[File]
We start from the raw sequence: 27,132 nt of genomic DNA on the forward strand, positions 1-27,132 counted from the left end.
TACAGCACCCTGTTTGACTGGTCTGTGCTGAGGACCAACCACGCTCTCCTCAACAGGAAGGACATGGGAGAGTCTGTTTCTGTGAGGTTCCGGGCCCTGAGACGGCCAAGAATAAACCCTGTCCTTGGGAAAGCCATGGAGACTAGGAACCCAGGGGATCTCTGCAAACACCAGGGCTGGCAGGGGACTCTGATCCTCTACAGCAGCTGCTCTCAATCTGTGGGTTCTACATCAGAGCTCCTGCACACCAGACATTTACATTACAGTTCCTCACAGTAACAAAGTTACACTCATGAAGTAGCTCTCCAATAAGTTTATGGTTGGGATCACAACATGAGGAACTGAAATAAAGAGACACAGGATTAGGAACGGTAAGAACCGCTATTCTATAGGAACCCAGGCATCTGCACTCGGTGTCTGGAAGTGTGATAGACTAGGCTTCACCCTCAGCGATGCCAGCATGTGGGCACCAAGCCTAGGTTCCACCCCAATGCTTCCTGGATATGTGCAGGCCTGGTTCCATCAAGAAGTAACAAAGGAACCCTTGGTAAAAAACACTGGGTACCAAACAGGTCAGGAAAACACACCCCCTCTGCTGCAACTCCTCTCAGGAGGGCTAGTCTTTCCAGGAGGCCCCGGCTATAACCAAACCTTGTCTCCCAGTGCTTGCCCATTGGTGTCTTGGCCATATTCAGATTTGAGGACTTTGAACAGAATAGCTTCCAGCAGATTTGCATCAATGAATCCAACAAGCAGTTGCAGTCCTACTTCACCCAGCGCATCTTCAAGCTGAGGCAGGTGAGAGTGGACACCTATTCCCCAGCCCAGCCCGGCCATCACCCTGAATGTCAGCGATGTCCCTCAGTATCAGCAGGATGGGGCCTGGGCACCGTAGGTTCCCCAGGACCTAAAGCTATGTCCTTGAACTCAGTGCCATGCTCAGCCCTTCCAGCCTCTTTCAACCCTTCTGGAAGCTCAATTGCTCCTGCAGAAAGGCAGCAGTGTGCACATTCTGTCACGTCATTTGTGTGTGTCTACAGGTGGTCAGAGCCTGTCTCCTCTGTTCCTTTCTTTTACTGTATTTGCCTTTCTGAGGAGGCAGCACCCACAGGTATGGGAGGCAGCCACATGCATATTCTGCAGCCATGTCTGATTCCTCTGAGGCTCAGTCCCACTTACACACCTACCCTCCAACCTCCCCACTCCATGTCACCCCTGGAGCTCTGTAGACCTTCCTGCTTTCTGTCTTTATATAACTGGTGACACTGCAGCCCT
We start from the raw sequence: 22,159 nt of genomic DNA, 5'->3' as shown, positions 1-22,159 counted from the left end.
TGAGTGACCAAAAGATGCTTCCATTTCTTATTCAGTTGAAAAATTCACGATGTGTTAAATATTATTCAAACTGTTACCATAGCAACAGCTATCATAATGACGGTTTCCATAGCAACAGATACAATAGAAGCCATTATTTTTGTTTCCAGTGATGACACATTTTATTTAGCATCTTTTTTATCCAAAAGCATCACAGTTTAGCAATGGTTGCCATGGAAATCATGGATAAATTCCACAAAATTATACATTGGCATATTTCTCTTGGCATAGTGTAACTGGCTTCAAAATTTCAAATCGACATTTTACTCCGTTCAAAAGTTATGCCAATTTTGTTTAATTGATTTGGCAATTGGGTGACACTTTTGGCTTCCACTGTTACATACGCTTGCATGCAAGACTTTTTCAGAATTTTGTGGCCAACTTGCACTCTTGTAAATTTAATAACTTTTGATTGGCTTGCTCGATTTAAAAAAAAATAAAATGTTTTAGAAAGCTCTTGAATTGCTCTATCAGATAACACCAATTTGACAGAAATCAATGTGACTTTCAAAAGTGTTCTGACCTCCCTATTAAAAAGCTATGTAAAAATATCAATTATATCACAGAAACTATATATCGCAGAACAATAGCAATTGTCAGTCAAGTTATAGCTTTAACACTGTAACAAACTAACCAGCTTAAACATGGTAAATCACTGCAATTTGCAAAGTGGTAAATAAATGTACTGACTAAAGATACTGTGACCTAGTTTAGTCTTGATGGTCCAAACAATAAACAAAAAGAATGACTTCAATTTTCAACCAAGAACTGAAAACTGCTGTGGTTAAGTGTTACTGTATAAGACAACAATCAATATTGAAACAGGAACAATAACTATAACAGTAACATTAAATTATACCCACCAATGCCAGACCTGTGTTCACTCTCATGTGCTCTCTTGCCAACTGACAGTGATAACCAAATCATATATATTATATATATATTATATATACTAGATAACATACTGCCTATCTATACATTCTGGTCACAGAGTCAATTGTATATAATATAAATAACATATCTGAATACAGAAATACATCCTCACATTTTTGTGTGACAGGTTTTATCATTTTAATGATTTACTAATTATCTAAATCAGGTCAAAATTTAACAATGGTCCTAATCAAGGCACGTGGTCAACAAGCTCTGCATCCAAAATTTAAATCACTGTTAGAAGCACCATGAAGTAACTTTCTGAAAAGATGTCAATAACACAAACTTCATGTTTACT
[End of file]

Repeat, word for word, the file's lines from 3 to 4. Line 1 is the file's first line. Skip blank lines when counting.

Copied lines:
We start from the raw sequence: 22,159 nt of genomic DNA, 5'->3' as shown, positions 1-22,159 counted from the left end.
TGAGTGACCAAAAGATGCTTCCATTTCTTATTCAGTTGAAAAATTCACGATGTGTTAAATATTATTCAAACTGTTACCATAGCAACAGCTATCATAATGACGGTTTCCATAGCAACAGATACAATAGAAGCCATTATTTTTGTTTCCAGTGATGACACATTTTATTTAGCATCTTTTTTATCCAAAAGCATCACAGTTTAGCAATGGTTGCCATGGAAATCATGGATAAATTCCACAAAATTATACATTGGCATATTTCTCTTGGCATAGTGTAACTGGCTTCAAAATTTCAAATCGACATTTTACTCCGTTCAAAAGTTATGCCAATTTTGTTTAATTGATTTGGCAATTGGGTGACACTTTTGGCTTCCACTGTTACATACGCTTGCATGCAAGACTTTTTCAGAATTTTGTGGCCAACTTGCACTCTTGTAAATTTAATAACTTTTGATTGGCTTGCTCGATTTAAAAAAAAATAAAATGTTTTAGAAAGCTCTTGAATTGCTCTATCAGATAACACCAATTTGACAGAAATCAATGTGACTTTCAAAAGTGTTCTGACCTCCCTATTAAAAAGCTATGTAAAAATATCAATTATATCACAGAAACTATATATCGCAGAACAATAGCAATTGTCAGTCAAGTTATAGCTTTAACACTGTAACAAACTAACCAGCTTAAACATGGTAAATCACTGCAATTTGCAAAGTGGTAAATAAATGTACTGACTAAAGATACTGTGACCTAGTTTAGTCTTGATGGTCCAAACAATAAACAAAAAGAATGACTTCAATTTTCAACCAAGAACTGAAAACTGCTGTGGTTAAGTGTTACTGTATAAGACAACAATCAATATTGAAACAGGAACAATAACTATAACAGTAACATTAAATTATACCCACCAATGCCAGACCTGTGTTCACTCTCATGTGCTCTCTTGCCAACTGACAGTGATAACCAAATCATATATATTATATATATATTATATATACTAGATAACATACTGCCTATCTATACATTCTGGTCACAGAGTCAATTGTATATAATATAAATAACATATCTGAATACAGAAATACATCCTCACATTTTTGTGTGACAGGTTTTATCATTTTAATGATTTACTAATTATCTAAATCAGGTCAAAATTTAACAATGGTCCTAATCAAGGCACGTGGTCAACAAGCTCTGCATCCAAAATTTAAATCACTGTTAGAAGCACCATGAAGTAACTTTCTGAAAAGATGTCAATAACACAAACTTCATGTTTACT